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Theater Review:

Naked Eye Theatre Company’s "NOCTURNE" at the Storefront Theater


Grieving is often described as a process that transcends words. But, in "Nocturne," Chicago-born playwright Adam Rapp addresses this un-consolable sense of loss with a ruptured-faucet flow of words so achingly vivid they have the power to confront grief head on while dousing one in a gently anguished state of comfort.

Rapp is not content to burrow deep inside language. Instead he wraps himself around the textures and rhythms of the words and, like the piano theme running throughout this bittersweet drama, he gets carried away by the alternating smooth and agitated melodies that measure the timbre of the human heart in irreversible despair.

"Nocturne" – receiving its Midwest premiere by Naked Eye Theatre Company at the Storefront Theater – chronicles the breakdown of a middle-class Joliet family after the "Narrator" – who was 17 at the time -- accidentally ran over his 9-year-old sister. She darted into the street just as the Narrator was driving home from work on a hot summer day. While gruesome in its descriptions of the little girl’s decapitation, "Nocturne" maintains an astute, profoundly reflective – even wryly perceptive – tone that never flirts with sensationalism.

Director Jeremy B. Cohen masterfully "conducts" the quietly electrifying and emotionally generous Chicago actor Lance Baker in a one-man rhapsody of regret and bruised hope. Baker’s damaged but non-self-pitying character brings to exquisite life a story of death that extends to a slowly crushing demise of the human spirit long before his sister is killed.

"Nocturne" is set 15 years after the "collision." We learn of the Narrator’s mother’s subsequent insanity and his father’s blunted will to go on. We follow the Narrator as he runs away to New York City, where he seeks refuge in a used bookstore and heeds the call of his Underwood typewriter – eventually publishing a fairly well-received novel that doesn’t sell well. He shares the details of an unconsummated romantic relationship, his impotence and his fear of riding in cars. We are with him when he returns home to see his dying father. We move with him into an uncertain future as the Narrator slowly loosens the shackles of guilt and wipes away a hazy emptiness of the soul.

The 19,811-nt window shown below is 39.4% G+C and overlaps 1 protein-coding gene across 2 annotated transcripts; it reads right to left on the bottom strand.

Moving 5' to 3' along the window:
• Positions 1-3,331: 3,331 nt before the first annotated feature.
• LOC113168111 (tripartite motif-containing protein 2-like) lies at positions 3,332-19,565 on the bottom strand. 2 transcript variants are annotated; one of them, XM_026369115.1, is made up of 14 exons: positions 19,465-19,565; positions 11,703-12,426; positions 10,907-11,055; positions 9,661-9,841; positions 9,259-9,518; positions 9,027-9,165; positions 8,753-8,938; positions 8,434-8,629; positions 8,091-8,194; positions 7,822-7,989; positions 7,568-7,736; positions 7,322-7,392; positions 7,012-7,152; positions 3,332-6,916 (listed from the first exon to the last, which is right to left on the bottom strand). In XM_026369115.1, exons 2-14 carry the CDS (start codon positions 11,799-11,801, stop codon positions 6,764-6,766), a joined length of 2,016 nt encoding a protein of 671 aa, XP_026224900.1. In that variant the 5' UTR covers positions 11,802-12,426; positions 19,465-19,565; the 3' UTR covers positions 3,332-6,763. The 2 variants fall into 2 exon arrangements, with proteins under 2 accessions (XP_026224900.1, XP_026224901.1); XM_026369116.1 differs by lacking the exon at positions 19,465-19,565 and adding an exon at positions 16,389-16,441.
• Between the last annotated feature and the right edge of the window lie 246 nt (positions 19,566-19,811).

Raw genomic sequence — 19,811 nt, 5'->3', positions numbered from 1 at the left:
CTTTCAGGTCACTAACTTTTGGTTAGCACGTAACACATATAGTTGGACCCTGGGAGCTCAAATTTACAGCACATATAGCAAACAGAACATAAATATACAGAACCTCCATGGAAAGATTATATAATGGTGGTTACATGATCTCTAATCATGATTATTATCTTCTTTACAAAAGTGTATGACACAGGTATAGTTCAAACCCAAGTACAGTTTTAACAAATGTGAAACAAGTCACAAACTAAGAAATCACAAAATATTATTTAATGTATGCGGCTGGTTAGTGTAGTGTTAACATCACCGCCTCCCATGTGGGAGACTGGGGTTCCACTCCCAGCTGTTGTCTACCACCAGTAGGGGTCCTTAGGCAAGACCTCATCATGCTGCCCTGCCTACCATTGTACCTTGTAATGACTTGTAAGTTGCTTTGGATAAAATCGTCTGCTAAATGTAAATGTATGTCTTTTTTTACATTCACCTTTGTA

Yet, through it all, the audience is able to take its own journey of self-examination. We begin to reconstruct our personal memories. The playwright is capable of floating outside his immediate story to suggest the numbing effects of the menial trappings of daily lives embroiled in a sort of wheel-spinning minutia. We’re left questioning what matters in life and how, in the midst of blindly fulfilling certain societal expectations, we fall out of touch with those closest to us.

Rapp also dissects the act of writing itself – exploring the multiple and paradoxical meanings of the word "kill," for instance, and commenting on the progressive quality of gerunds. His imagery borders on the sublime, particularly his descriptions of a piano:

"The piano doesn’t sing. It sobs. It aches without release. Like a word that can’t wrench itself from the throat. Like an alkaline trapped in the liver. Even one note. A C-sharp. The death of a small bird. An F. A stranded car’s horn bleating for help on the highway. The piano has permanence. A factual permanence. You walk into a room and there it is in all of its stoic grandeur. It has omnipotence. It waits for you without pursuit. The hulking, coffin-like stillness. The way it comes to know your touch. Like a lover’s private indulgence. A kind of glacial intimacy. A cold, sexless knowing."

It’s passages like these that are capable of transporting audiences to a blissful linguistic hemisphere. On the other hand, Rapp – exhibiting the anxious indulgences of a young writer – gets consumed and hampered by his own luscious metaphors. Even Baker occasionally winks at some of the play’s more excessive moments. For example, Rapp likens the Narrator’s mother’s appearance in the hospital room as follows: "…my mother walks – or rather glides – into my room like some kind of cigar store Indian on casters." One gets the sense that the playwright fell in love with the image more than its meaning.

"Nocturne," therefore, tends to fit more accurately into the short-story arena than the live dramatic realm. But, thanks to Cohen’s softly exacting direction and Baker’s intense and genuine craftsmanship, the words take on the form of multiple characters engaged in an eviscerating psychological battle.

Martin Andrew’s X-ray-inspired scenic design reveals the innards of scraps of type-written text and subtly illustrates the brick-like books that serve as the Narrator’s prison and redemptive force. Jaymi Lee Smith’s lights cast an otherworldly glow and appear to emanate from the Narrator’s bleeding fibers. Sound designer Joshua Horvath punctuates Rapp’s words with delicate refrains; and even Michelle Mottram’s ultra-ordinary but layered costume for Baker serves to show the Narrator’s simultaneously building of a tough skin while shedding the weighty coating that bears down on his fragile bones.

Naked Eye Theatre Company’s production of "Nocturne" is extended through May 11 at the Storefront Theater, 66 E. Randolph. Tickets: $15. Call 312-742-TIXS or log onto

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